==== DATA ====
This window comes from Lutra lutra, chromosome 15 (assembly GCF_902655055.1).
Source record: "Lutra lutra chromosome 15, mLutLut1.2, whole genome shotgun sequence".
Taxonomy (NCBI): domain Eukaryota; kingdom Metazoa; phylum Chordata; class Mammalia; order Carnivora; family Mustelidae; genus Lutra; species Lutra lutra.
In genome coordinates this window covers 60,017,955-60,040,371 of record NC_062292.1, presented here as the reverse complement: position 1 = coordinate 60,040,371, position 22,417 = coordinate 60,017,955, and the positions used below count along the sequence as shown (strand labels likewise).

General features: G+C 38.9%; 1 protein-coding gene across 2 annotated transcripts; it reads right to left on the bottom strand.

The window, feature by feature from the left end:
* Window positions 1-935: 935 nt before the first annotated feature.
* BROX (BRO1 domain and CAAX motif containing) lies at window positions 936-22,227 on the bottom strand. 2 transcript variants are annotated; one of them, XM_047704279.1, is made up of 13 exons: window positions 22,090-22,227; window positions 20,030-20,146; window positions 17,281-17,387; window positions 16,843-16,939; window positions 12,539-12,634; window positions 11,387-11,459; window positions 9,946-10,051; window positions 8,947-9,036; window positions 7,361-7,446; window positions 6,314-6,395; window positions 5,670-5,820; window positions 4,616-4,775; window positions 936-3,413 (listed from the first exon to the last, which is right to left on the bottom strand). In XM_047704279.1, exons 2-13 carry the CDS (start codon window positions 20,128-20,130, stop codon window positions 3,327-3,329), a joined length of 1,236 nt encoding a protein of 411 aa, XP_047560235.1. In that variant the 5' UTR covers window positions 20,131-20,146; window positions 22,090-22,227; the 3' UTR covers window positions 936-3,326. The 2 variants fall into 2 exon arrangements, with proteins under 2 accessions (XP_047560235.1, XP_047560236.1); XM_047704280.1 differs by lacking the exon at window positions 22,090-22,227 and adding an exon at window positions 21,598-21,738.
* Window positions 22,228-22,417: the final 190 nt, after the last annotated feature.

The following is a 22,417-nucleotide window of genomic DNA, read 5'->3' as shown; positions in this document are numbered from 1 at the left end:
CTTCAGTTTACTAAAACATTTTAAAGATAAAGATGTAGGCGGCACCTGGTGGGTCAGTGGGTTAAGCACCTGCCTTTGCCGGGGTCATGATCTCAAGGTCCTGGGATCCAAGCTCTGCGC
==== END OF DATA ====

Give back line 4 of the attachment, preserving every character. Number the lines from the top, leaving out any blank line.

In genome coordinates this window covers 60,017,955-60,040,371 of record NC_062292.1, presented here as the reverse complement: position 1 = coordinate 60,040,371, position 22,417 = coordinate 60,017,955, and the positions used below count along the sequence as shown (strand labels likewise).